The Sensex and Nifty plunged more than 1.9 per cent each — the highest since September 3, 2019.
Domestic equities slumped on Monday and posted their biggest fall in four months as investors dumped stocks amid worries about the impact of escalating US–Iran tensions on crude oil prices and its implications for the rupee and fiscal deficit.
plunged more than 1.9 per cent each — the highest since September 3, 2019.
tumbled 788 points to end at 40,677 while the Nifty
closed at 11,996, down 231 points.
The killing of a top Iranian military commander in Iraq last week has raised the risk of military confrontation in West Asia. Iran on Sunday announced its decision not to comply with limits on uranium enrichment.
And US President Donald Trump
responded by threatening to strike Iran disproportionately if it retaliated against any US target.
Analysts said the geopolitical tension had increased the risk of unknowns, something which is getting reckoned on in the Indian markets.
“Rising crude oil prices will worsen our trade deficit, and in a weak growth climate, higher oil prices will act as a further dampener on economic revival. If the geopolitical tensions linger, it will dampen the enthusiasm for equity investing the world over and FPI (foreign portfolio investment) flows to India will suffer,” said Saurabh Mukherjea, founder, Marcellus Investment Managers.
A $10 increase in the price of crude oil pushes up India’s monthly import bill by around $1.5 billion and the headline consumer price index rate by 0.4 percentage points. On Friday, Brent crude closed 3.5 per cent higher at $68.96 per barrel. On Monday, the rupee depreciated by 0.18 per cent, breaching the 72 mark (against the dollar) during the session. It eventually closed at 71.94.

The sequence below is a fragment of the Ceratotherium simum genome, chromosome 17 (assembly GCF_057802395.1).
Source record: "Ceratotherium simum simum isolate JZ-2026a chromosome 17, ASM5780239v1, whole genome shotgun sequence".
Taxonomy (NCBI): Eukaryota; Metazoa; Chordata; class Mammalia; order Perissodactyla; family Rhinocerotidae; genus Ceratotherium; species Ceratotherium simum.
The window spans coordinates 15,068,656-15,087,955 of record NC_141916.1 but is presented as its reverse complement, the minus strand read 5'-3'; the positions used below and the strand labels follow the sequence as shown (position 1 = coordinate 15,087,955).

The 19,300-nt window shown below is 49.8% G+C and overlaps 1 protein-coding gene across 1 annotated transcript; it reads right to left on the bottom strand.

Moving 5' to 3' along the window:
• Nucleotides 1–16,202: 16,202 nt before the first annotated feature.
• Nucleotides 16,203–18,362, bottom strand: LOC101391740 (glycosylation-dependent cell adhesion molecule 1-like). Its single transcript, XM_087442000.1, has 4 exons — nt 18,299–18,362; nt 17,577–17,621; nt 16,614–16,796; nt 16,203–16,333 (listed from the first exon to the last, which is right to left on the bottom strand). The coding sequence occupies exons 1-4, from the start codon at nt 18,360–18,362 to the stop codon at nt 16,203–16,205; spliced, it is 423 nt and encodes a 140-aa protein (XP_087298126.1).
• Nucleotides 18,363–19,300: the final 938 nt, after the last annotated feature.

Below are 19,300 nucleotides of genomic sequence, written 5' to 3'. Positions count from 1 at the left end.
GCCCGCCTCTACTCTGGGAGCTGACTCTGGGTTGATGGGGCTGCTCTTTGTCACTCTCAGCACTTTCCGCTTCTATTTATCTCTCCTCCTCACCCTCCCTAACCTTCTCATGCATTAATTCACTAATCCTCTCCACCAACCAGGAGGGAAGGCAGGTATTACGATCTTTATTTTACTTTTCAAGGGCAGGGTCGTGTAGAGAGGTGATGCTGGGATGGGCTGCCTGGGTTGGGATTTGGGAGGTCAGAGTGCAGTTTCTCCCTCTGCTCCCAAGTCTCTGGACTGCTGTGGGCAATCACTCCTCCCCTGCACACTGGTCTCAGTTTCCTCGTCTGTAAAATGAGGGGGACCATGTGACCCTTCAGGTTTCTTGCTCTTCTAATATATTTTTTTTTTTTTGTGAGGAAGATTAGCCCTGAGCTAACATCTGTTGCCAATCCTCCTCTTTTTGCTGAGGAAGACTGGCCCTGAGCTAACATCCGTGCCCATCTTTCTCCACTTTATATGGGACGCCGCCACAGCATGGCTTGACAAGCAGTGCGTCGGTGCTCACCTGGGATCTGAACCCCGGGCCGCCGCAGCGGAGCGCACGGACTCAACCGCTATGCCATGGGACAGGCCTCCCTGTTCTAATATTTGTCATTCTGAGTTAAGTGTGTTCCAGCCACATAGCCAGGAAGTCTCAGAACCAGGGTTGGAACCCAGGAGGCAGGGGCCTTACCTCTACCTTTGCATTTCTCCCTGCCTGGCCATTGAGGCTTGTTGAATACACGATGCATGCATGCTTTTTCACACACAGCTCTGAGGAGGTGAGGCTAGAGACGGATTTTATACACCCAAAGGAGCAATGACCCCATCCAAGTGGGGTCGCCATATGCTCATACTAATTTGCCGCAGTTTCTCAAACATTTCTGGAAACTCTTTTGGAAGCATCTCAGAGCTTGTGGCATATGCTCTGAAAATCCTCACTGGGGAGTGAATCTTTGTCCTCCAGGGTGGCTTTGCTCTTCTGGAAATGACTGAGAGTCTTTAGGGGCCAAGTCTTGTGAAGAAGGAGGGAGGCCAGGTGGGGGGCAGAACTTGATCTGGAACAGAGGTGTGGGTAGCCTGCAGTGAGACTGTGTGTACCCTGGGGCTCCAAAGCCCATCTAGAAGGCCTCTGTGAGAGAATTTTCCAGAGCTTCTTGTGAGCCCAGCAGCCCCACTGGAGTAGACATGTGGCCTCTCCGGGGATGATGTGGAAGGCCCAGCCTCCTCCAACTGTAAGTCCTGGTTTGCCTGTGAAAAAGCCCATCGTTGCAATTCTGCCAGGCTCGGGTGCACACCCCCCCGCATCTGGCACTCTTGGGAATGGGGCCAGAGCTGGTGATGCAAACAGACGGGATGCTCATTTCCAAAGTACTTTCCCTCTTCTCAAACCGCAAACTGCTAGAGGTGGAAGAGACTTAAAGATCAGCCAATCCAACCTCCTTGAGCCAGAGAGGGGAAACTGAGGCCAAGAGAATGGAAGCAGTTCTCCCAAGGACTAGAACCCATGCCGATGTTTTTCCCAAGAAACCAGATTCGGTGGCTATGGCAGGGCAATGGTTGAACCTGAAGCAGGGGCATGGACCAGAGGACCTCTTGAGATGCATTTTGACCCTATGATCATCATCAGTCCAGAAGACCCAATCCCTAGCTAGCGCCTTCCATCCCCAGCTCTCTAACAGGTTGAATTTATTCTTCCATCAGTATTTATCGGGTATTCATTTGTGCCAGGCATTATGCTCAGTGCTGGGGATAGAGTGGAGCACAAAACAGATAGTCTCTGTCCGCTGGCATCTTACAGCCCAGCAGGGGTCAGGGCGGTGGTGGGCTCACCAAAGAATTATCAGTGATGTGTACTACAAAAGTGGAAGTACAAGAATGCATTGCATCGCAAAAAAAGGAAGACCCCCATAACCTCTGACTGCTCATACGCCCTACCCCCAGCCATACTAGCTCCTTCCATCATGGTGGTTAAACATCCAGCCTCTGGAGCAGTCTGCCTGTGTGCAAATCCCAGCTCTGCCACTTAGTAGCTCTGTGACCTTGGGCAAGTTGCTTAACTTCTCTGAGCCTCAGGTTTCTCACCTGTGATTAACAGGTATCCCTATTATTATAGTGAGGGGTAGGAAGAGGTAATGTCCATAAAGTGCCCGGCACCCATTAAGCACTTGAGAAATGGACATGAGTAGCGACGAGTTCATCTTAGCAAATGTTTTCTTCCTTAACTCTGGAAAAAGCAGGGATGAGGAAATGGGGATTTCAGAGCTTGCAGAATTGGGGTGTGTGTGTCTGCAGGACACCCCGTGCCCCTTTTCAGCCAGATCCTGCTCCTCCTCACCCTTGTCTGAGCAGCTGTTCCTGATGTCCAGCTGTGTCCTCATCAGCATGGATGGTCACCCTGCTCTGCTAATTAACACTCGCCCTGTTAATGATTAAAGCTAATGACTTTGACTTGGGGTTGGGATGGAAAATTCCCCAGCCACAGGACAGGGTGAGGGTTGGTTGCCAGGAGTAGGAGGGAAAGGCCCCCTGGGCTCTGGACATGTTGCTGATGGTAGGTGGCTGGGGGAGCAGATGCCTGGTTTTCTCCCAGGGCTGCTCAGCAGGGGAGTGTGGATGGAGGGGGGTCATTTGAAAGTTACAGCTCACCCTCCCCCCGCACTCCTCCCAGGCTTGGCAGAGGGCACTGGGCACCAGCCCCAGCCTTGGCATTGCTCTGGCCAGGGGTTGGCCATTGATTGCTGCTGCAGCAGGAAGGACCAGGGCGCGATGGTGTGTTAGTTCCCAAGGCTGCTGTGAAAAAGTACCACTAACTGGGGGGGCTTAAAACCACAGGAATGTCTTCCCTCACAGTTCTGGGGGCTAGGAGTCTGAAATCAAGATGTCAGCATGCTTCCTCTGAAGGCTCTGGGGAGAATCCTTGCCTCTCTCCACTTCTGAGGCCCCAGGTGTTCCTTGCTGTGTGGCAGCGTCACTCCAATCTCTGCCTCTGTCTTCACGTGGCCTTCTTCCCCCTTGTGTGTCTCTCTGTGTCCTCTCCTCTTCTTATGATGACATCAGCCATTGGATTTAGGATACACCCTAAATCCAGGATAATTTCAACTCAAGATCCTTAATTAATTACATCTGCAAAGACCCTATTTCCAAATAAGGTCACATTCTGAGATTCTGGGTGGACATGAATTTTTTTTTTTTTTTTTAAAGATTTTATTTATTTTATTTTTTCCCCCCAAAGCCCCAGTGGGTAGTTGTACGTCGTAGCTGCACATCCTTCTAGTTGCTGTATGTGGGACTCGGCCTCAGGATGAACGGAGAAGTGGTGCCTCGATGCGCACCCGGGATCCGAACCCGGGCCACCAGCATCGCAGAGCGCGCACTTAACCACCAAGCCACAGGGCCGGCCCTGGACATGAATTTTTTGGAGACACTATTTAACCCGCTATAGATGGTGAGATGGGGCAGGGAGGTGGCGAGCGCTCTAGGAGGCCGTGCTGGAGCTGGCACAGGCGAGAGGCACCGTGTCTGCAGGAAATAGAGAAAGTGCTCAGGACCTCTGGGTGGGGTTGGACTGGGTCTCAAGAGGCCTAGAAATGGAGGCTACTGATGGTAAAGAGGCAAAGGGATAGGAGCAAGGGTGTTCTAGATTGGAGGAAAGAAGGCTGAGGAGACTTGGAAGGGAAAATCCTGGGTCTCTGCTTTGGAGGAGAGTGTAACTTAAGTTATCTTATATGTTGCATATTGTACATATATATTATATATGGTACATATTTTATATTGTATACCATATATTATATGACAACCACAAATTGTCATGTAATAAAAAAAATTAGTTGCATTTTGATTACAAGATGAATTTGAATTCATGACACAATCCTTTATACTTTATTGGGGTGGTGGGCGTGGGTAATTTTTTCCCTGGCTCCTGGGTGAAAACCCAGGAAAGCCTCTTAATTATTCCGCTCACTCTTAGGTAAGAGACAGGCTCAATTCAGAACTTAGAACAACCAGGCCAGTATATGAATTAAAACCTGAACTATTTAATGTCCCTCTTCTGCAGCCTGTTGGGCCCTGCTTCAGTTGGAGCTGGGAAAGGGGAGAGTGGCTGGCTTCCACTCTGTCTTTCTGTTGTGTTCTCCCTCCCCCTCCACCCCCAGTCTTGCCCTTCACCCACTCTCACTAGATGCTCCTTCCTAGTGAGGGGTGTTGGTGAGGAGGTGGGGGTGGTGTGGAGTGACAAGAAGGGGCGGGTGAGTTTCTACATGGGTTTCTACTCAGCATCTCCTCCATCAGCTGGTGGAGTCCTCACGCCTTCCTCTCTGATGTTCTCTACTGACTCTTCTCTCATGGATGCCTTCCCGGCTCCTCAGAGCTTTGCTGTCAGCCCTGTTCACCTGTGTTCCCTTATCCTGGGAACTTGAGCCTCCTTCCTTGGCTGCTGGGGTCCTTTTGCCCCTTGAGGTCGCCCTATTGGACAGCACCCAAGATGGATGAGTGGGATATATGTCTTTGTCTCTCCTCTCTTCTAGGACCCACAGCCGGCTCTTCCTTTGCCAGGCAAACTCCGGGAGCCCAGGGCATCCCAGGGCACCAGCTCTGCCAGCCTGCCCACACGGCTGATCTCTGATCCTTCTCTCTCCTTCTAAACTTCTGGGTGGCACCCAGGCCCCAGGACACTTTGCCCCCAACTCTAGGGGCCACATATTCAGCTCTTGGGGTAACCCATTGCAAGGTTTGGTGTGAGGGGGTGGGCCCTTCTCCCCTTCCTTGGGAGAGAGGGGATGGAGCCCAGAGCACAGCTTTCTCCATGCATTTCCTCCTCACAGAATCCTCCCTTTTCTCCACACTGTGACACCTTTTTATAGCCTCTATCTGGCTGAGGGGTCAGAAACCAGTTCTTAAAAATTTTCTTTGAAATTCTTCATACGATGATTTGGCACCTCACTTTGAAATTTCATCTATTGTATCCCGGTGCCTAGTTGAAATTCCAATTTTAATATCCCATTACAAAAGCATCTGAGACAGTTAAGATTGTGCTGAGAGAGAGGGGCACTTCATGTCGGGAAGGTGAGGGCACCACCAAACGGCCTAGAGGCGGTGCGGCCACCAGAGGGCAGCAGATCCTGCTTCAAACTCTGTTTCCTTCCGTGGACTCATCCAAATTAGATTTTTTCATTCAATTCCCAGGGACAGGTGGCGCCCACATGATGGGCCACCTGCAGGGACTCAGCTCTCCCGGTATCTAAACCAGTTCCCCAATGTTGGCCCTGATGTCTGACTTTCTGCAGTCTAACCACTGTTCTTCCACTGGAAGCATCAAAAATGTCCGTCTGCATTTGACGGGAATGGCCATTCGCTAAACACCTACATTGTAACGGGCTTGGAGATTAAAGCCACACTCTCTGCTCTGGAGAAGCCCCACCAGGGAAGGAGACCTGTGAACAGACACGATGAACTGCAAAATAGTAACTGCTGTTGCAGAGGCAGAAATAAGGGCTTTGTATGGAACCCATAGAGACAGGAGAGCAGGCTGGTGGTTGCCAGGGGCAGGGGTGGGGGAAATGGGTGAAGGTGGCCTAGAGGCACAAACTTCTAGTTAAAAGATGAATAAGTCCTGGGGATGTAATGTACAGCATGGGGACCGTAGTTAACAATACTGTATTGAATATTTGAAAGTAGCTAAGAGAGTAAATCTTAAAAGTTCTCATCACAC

The escalation of US-Iran tensions is casting a shadow on the positive forecasts for equities. A phase one trade deal between the US and China had given hopes for a rebound in the global economy.
“The expectation was that we are beginning the year with global growth picking up and interest rates staying lower,” said Andrew Holland, chief executive officer, Avendus Capital Public Markets
Alternate Strategies. “An escalation will lead to higher oil prices, which fuels inflation and increases the fiscal deficit,” Holland said. All the sectoral indices on the BSE ended with losses. The metal sector index fell the most and ended the session at 10,285, a decline of 3 per cent.
Market players said third-quarter earnings and macroeconomic data, scheduled to be released this week, would provide a further direction to the markets.
“However, volatility on the global front, particularly any further escalation of the US-Iran issue, could keep investors on edge. We would advise investors to avoid risky trades, as volatility is likely to remain high,” Ajit Mishra, vice-president, research, Religare Broking.